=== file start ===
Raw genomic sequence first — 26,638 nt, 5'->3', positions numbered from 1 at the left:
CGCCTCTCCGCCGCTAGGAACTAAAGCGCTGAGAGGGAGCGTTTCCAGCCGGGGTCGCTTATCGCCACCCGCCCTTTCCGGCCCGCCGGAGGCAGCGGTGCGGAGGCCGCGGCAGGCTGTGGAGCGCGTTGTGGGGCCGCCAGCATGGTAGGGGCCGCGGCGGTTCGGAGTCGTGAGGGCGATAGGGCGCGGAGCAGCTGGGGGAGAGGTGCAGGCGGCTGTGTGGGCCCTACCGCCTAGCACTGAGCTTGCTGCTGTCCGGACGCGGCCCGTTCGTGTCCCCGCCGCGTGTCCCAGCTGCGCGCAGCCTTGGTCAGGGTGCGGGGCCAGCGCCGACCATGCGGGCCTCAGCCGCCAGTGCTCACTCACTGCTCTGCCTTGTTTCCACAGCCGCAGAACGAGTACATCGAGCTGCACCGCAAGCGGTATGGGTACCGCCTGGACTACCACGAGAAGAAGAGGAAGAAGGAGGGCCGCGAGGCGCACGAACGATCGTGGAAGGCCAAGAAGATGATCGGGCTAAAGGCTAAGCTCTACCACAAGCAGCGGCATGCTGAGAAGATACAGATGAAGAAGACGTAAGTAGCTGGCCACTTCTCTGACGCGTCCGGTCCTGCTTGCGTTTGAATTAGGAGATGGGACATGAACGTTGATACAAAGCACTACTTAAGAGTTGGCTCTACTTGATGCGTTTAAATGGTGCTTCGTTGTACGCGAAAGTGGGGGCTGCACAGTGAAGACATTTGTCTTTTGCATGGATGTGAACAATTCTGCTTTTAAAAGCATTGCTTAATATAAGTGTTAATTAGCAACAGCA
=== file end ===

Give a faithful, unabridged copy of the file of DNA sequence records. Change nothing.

Raw genomic sequence first — 26,638 nt, 5'->3', positions numbered from 1 at the left:
CGCCTCTCCGCCGCTAGGAACTAAAGCGCTGAGAGGGAGCGTTTCCAGCCGGGGTCGCTTATCGCCACCCGCCCTTTCCGGCCCGCCGGAGGCAGCGGTGCGGAGGCCGCGGCAGGCTGTGGAGCGCGTTGTGGGGCCGCCAGCATGGTAGGGGCCGCGGCGGTTCGGAGTCGTGAGGGCGATAGGGCGCGGAGCAGCTGGGGGAGAGGTGCAGGCGGCTGTGTGGGCCCTACCGCCTAGCACTGAGCTTGCTGCTGTCCGGACGCGGCCCGTTCGTGTCCCCGCCGCGTGTCCCAGCTGCGCGCAGCCTTGGTCAGGGTGCGGGGCCAGCGCCGACCATGCGGGCCTCAGCCGCCAGTGCTCACTCACTGCTCTGCCTTGTTTCCACAGCCGCAGAACGAGTACATCGAGCTGCACCGCAAGCGGTATGGGTACCGCCTGGACTACCACGAGAAGAAGAGGAAGAAGGAGGGCCGCGAGGCGCACGAACGATCGTGGAAGGCCAAGAAGATGATCGGGCTAAAGGCTAAGCTCTACCACAAGCAGCGGCATGCTGAGAAGATACAGATGAAGAAGACGTAAGTAGCTGGCCACTTCTCTGACGCGTCCGGTCCTGCTTGCGTTTGAATTAGGAGATGGGACATGAACGTTGATACAAAGCACTACTTAAGAGTTGGCTCTACTTGATGCGTTTAAATGGTGCTTCGTTGTACGCGAAAGTGGGGGCTGCACAGTGAAGACATTTGTCTTTTGCATGGATGTGAACAATTCTGCTTTTAAAAGCATTGCTTAATATAAGTGTTAATTAGCAACAGCA